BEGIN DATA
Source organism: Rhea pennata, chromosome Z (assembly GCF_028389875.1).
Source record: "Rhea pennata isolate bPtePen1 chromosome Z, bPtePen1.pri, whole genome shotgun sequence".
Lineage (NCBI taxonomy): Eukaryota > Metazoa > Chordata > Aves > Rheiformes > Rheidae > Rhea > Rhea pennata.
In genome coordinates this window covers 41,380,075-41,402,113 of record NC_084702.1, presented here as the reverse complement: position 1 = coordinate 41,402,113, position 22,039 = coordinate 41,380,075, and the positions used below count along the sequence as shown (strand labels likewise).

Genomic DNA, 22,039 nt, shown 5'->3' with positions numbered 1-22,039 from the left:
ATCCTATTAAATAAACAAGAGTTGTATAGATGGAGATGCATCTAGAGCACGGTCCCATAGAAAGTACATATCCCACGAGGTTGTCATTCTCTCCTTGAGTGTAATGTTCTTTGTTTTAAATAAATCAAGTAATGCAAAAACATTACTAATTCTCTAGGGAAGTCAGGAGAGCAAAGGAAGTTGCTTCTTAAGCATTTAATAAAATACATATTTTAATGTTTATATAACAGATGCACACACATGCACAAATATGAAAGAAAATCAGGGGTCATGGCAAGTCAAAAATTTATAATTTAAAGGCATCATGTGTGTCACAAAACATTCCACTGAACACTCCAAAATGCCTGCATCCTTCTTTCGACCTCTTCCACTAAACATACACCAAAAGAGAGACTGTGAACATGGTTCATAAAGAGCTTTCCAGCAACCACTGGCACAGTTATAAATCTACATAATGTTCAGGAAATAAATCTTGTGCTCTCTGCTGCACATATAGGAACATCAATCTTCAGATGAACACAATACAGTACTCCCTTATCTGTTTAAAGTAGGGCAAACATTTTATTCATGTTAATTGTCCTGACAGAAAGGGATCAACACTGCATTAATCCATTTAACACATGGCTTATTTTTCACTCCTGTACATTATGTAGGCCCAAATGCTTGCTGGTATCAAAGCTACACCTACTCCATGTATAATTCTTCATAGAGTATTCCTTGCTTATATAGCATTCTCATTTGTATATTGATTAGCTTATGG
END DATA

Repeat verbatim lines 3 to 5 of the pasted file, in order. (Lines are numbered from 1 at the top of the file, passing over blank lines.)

Lineage (NCBI taxonomy): Eukaryota > Metazoa > Chordata > Aves > Rheiformes > Rheidae > Rhea > Rhea pennata.
In genome coordinates this window covers 41,380,075-41,402,113 of record NC_084702.1, presented here as the reverse complement: position 1 = coordinate 41,402,113, position 22,039 = coordinate 41,380,075, and the positions used below count along the sequence as shown (strand labels likewise).

Genomic DNA, 22,039 nt, shown 5'->3' with positions numbered 1-22,039 from the left: